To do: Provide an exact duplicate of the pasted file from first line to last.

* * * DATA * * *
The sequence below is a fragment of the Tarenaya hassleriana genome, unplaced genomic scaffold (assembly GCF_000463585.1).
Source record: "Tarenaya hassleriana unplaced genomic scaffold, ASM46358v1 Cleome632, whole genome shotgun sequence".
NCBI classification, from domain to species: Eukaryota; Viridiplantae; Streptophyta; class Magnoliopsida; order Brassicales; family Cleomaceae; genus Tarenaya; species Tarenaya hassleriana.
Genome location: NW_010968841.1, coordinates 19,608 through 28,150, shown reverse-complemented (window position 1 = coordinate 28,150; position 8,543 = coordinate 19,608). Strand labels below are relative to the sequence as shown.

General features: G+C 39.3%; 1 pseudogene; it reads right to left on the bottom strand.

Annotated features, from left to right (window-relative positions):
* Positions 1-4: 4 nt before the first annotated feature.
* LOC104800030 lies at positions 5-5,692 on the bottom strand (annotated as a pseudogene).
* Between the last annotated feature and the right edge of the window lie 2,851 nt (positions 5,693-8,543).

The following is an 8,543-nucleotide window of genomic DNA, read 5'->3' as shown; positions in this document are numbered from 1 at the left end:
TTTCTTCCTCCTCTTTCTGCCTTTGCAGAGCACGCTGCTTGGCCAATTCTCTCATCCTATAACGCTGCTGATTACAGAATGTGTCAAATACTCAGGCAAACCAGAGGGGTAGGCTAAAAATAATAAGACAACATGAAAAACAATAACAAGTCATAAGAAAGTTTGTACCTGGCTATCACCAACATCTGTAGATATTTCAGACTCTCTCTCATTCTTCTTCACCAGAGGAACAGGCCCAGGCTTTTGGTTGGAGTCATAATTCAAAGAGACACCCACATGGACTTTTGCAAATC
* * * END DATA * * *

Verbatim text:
The sequence below is a fragment of the Tarenaya hassleriana genome, unplaced genomic scaffold (assembly GCF_000463585.1).
Source record: "Tarenaya hassleriana unplaced genomic scaffold, ASM46358v1 Cleome632, whole genome shotgun sequence".
NCBI classification, from domain to species: Eukaryota; Viridiplantae; Streptophyta; class Magnoliopsida; order Brassicales; family Cleomaceae; genus Tarenaya; species Tarenaya hassleriana.
Genome location: NW_010968841.1, coordinates 19,608 through 28,150, shown reverse-complemented (window position 1 = coordinate 28,150; position 8,543 = coordinate 19,608). Strand labels below are relative to the sequence as shown.

General features: G+C 39.3%; 1 pseudogene; it reads right to left on the bottom strand.

Annotated features, from left to right (window-relative positions):
* Positions 1-4: 4 nt before the first annotated feature.
* LOC104800030 lies at positions 5-5,692 on the bottom strand (annotated as a pseudogene).
* Between the last annotated feature and the right edge of the window lie 2,851 nt (positions 5,693-8,543).

The following is an 8,543-nucleotide window of genomic DNA, read 5'->3' as shown; positions in this document are numbered from 1 at the left end:
TTTCTTCCTCCTCTTTCTGCCTTTGCAGAGCACGCTGCTTGGCCAATTCTCTCATCCTATAACGCTGCTGATTACAGAATGTGTCAAATACTCAGGCAAACCAGAGGGGTAGGCTAAAAATAATAAGACAACATGAAAAACAATAACAAGTCATAAGAAAGTTTGTACCTGGCTATCACCAACATCTGTAGATATTTCAGACTCTCTCTCATTCTTCTTCACCAGAGGAACAGGCCCAGGCTTTTGGTTGGAGTCATAATTCAAAGAGACACCCACATGGACTTTTGCAAATC